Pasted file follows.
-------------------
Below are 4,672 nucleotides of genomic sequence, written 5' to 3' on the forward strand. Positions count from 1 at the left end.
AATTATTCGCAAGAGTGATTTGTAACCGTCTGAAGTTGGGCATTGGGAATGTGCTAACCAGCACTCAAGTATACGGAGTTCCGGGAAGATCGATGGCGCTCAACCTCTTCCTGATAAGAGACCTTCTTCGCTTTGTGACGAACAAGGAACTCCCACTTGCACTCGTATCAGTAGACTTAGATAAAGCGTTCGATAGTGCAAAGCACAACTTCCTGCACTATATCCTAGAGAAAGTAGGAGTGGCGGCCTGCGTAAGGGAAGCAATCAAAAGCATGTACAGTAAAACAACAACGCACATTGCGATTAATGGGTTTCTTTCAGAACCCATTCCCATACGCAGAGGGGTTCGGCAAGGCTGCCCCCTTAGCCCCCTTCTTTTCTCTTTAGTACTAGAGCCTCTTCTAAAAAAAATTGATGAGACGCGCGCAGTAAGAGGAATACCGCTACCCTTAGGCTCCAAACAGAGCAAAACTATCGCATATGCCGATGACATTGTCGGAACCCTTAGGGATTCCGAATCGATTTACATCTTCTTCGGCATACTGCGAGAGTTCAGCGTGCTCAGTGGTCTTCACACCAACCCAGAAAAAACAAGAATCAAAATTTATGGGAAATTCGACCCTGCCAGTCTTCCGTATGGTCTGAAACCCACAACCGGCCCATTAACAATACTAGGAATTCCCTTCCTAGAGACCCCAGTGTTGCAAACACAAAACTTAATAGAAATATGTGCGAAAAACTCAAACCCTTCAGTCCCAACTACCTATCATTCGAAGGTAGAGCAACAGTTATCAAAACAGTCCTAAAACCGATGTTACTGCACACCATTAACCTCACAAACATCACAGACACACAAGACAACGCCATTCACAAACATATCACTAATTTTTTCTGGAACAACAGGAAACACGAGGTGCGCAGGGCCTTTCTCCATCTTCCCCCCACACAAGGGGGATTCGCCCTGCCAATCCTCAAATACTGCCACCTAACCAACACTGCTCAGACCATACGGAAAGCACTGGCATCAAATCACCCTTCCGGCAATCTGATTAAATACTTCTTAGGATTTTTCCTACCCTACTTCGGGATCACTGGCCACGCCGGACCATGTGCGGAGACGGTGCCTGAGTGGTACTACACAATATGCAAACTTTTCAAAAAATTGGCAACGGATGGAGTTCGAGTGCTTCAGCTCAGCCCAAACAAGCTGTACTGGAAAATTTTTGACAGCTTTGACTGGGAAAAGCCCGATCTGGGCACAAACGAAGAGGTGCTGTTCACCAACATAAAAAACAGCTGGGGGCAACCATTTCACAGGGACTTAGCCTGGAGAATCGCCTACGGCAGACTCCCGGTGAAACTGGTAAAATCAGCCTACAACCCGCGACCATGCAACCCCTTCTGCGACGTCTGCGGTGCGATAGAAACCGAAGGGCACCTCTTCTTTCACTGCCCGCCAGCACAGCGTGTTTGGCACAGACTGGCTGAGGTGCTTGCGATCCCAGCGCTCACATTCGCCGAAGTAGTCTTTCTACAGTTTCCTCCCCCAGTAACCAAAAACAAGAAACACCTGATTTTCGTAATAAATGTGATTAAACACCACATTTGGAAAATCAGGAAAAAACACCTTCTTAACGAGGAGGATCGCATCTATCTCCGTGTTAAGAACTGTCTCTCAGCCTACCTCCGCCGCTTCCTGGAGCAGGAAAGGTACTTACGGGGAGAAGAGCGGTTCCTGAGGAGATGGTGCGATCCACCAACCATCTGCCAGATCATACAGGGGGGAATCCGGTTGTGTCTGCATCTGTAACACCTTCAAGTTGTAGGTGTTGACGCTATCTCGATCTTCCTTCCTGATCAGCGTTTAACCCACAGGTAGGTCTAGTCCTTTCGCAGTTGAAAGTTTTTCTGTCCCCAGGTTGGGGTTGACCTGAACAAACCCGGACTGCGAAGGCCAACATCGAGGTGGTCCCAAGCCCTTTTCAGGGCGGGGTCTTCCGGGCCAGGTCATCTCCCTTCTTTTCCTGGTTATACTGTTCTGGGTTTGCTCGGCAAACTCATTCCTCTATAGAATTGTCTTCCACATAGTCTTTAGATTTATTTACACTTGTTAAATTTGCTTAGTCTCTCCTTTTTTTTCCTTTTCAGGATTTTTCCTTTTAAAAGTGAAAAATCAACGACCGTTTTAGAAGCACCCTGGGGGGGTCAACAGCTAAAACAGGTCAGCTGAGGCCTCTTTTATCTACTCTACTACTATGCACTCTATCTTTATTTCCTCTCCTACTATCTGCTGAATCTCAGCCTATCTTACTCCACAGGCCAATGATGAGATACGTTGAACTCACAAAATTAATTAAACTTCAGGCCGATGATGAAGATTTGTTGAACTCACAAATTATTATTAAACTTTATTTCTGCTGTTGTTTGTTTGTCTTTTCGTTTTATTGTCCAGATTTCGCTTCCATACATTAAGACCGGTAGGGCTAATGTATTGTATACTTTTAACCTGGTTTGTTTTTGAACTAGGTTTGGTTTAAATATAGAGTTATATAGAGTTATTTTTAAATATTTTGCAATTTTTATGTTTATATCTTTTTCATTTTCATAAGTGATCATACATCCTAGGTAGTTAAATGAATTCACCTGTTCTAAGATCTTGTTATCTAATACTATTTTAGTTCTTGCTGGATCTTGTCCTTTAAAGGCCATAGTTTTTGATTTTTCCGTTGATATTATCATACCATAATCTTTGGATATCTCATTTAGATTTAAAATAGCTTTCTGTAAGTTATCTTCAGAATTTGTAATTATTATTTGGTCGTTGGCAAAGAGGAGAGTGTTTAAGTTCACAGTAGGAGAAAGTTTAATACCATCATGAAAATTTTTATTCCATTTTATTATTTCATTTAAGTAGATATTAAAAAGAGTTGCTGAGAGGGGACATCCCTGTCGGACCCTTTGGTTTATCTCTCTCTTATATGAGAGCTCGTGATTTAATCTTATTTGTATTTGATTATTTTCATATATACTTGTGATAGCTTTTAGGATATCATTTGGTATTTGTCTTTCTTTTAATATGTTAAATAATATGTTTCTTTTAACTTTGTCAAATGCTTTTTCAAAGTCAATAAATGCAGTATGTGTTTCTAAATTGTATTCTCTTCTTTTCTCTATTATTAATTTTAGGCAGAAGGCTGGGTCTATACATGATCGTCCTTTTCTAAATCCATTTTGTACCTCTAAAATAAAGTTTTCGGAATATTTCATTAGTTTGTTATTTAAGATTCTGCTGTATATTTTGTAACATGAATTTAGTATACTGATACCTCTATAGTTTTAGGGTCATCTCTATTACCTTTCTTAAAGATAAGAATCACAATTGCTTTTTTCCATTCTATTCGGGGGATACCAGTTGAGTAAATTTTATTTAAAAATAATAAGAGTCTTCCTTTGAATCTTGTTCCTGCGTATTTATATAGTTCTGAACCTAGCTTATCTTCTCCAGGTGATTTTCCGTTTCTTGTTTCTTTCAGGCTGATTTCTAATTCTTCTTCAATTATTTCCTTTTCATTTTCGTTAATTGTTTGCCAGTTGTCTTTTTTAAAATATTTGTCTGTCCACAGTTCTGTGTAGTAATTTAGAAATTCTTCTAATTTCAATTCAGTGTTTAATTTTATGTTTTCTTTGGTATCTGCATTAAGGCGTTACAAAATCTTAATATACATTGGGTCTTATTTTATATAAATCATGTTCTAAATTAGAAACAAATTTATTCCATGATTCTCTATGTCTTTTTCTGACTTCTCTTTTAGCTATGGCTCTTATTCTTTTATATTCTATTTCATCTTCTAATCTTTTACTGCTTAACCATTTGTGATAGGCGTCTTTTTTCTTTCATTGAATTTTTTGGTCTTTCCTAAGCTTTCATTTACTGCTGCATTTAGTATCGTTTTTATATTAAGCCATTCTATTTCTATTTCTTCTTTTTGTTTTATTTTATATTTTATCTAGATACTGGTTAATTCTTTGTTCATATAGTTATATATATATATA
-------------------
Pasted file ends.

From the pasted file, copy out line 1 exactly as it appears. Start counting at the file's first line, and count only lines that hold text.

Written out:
Below are 4,672 nucleotides of genomic sequence, written 5' to 3' on the forward strand. Positions count from 1 at the left end.